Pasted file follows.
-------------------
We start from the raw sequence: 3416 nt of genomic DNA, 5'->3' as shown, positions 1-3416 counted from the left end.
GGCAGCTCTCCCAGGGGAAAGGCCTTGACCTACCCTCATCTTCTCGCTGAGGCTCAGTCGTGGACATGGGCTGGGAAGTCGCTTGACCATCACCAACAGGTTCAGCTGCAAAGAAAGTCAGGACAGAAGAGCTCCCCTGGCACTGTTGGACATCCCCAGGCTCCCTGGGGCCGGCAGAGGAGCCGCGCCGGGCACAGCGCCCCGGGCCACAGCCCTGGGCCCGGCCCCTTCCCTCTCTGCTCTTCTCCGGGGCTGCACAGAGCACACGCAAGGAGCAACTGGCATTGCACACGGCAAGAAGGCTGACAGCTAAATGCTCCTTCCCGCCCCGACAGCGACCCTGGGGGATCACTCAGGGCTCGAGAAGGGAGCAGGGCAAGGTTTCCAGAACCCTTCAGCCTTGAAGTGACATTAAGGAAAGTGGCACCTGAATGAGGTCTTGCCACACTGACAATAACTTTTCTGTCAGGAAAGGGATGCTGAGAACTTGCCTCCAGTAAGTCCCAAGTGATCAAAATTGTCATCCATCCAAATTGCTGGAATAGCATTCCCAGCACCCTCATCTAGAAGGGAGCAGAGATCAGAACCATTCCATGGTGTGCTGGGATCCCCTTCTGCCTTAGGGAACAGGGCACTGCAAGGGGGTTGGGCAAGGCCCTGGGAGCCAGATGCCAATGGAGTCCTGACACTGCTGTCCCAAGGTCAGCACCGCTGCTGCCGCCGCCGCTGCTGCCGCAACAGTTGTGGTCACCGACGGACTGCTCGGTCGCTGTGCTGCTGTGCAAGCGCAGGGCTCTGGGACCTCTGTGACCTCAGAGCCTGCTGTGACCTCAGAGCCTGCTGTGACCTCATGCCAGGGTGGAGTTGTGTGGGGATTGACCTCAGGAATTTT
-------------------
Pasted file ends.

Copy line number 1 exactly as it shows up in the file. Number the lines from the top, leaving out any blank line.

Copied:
We start from the raw sequence: 3416 nt of genomic DNA, 5'->3' as shown, positions 1-3416 counted from the left end.